When we express observations, we report on the sensory information we are taking or have taken in. Eyewitness testimony is a good example of communicating observations. Witnesses are not supposed to make judgments or offer conclusions; they only communicate factual knowledge as they experienced it. For example, a witness could say, “I saw a white Mitsubishi Eclipse leaving my neighbor’s house at 10:30 pm.” As we learned in the chapter titled “Communication and Perception” on perception, observation and description occur in the first step of the perception-checking process. When you are trying to make sense of an experience, expressing observations in a descriptive rather than evaluative way can lessen defensiveness, which facilitates competent communication.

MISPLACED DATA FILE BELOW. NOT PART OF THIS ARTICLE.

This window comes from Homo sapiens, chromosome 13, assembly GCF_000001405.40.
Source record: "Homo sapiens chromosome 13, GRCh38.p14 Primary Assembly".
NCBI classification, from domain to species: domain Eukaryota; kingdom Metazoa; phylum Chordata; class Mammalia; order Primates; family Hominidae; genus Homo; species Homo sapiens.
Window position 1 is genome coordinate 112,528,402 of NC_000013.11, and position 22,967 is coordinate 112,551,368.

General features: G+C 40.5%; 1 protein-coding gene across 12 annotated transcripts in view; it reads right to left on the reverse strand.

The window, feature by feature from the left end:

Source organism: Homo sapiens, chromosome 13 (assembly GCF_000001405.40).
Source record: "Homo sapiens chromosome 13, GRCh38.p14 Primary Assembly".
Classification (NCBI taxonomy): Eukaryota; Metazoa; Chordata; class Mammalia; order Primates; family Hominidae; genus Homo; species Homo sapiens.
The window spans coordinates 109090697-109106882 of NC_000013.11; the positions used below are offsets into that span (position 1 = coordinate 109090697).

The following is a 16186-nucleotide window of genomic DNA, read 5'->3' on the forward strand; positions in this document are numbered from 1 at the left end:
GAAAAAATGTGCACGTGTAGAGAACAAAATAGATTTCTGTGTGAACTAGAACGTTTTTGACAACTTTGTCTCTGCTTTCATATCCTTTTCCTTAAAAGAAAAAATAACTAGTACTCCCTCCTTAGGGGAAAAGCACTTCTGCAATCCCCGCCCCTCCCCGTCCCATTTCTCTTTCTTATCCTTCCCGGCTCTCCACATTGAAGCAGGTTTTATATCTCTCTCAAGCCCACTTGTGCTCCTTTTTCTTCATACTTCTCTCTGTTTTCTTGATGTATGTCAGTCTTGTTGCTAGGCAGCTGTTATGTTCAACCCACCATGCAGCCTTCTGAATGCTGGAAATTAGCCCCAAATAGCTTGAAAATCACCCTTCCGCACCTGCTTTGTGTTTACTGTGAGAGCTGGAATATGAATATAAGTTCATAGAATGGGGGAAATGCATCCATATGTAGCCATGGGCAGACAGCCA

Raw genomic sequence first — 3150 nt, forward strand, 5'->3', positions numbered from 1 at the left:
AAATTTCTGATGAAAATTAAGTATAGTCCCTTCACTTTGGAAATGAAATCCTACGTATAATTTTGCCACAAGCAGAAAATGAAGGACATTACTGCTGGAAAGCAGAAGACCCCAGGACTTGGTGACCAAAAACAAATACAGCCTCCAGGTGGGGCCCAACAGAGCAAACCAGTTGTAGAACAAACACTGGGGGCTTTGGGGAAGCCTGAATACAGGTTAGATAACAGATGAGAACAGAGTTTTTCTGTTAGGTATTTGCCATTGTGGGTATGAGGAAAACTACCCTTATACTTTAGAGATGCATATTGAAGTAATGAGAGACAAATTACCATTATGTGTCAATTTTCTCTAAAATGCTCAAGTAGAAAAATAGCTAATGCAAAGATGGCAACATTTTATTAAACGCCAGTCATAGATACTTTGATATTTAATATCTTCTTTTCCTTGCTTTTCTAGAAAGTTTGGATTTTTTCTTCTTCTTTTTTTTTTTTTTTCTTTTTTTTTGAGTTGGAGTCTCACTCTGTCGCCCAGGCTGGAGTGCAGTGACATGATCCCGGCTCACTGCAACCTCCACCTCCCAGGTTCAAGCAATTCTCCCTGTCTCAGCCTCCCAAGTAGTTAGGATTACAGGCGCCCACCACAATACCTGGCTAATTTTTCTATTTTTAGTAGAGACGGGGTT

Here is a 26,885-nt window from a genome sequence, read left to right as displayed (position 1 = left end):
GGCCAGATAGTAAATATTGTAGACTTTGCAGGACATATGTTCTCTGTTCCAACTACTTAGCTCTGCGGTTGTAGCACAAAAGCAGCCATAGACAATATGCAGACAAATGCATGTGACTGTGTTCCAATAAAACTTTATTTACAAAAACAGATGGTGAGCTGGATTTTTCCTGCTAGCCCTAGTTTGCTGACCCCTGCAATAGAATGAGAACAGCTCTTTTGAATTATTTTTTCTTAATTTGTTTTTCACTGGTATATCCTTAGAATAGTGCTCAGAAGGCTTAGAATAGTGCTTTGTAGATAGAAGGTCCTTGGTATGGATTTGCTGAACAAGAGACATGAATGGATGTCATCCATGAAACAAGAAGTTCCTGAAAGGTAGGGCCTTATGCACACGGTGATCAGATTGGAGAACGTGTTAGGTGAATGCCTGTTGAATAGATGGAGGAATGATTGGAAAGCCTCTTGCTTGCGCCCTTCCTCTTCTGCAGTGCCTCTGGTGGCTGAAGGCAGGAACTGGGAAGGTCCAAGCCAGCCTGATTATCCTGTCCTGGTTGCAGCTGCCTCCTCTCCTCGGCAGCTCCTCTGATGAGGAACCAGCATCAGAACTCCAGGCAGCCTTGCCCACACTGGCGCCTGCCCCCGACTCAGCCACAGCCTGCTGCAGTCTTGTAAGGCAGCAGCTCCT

When we express thoughts, we draw conclusions based on what we have experienced. In the perception process, this is similar to the interpretation step. We take various observations and evaluate and interpret them to assign them meaning (a conclusion). Whereas our observations are based on sensory information (what we saw, what we read, what we heard), thoughts are connected to our beliefs (what we think is true/false), attitudes (what we like and dislike), and values (what we think is right/wrong or good/bad). Jury members are expected to express thoughts based on reported observations to help reach a conclusion about someone’s guilt or innocence. A juror might express the following thought: “The neighbor who saw the car leaving the night of the crime seemed credible. And the defendant seemed to have a shady past—I think he’s trying to hide something.” Sometimes people intentionally or unintentionally express thoughts as if they were feelings. For example, when people say, “I feel like you’re too strict with your attendance policy,” they aren’t really expressing a feeling; they are expressing a judgment about the other person (a thought).